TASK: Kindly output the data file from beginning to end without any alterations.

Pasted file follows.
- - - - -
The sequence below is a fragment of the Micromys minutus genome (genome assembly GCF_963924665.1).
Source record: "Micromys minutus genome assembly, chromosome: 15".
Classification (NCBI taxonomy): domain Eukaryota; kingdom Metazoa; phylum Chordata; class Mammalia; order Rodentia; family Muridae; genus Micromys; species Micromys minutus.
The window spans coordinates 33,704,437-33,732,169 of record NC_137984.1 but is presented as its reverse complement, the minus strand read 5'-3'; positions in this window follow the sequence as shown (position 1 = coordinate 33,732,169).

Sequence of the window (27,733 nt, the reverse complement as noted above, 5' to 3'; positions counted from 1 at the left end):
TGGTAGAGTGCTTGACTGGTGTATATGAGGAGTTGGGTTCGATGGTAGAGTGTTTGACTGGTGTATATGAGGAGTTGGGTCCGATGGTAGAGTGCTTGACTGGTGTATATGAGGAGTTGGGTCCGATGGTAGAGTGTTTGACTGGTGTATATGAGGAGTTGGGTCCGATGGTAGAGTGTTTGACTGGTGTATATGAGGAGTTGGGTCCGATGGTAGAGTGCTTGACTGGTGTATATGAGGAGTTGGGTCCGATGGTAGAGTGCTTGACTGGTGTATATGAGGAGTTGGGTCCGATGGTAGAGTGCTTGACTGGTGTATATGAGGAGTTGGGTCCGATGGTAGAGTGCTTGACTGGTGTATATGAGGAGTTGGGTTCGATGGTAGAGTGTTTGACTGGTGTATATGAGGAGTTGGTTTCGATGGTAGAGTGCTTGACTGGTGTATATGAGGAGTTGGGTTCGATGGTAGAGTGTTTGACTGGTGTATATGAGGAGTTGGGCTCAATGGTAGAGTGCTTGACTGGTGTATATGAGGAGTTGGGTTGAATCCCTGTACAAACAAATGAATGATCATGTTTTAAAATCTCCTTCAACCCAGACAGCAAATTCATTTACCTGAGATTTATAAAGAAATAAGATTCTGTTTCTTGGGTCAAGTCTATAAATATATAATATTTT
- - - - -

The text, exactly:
The sequence below is a fragment of the Micromys minutus genome (genome assembly GCF_963924665.1).
Source record: "Micromys minutus genome assembly, chromosome: 15".
Classification (NCBI taxonomy): domain Eukaryota; kingdom Metazoa; phylum Chordata; class Mammalia; order Rodentia; family Muridae; genus Micromys; species Micromys minutus.
The window spans coordinates 33,704,437-33,732,169 of record NC_137984.1 but is presented as its reverse complement, the minus strand read 5'-3'; positions in this window follow the sequence as shown (position 1 = coordinate 33,732,169).

Sequence of the window (27,733 nt, the reverse complement as noted above, 5' to 3'; positions counted from 1 at the left end):
TGGTAGAGTGCTTGACTGGTGTATATGAGGAGTTGGGTTCGATGGTAGAGTGTTTGACTGGTGTATATGAGGAGTTGGGTCCGATGGTAGAGTGCTTGACTGGTGTATATGAGGAGTTGGGTCCGATGGTAGAGTGTTTGACTGGTGTATATGAGGAGTTGGGTCCGATGGTAGAGTGTTTGACTGGTGTATATGAGGAGTTGGGTCCGATGGTAGAGTGCTTGACTGGTGTATATGAGGAGTTGGGTCCGATGGTAGAGTGCTTGACTGGTGTATATGAGGAGTTGGGTCCGATGGTAGAGTGCTTGACTGGTGTATATGAGGAGTTGGGTCCGATGGTAGAGTGCTTGACTGGTGTATATGAGGAGTTGGGTTCGATGGTAGAGTGTTTGACTGGTGTATATGAGGAGTTGGTTTCGATGGTAGAGTGCTTGACTGGTGTATATGAGGAGTTGGGTTCGATGGTAGAGTGTTTGACTGGTGTATATGAGGAGTTGGGCTCAATGGTAGAGTGCTTGACTGGTGTATATGAGGAGTTGGGTTGAATCCCTGTACAAACAAATGAATGATCATGTTTTAAAATCTCCTTCAACCCAGACAGCAAATTCATTTACCTGAGATTTATAAAGAAATAAGATTCTGTTTCTTGGGTCAAGTCTATAAATATATAATATTTT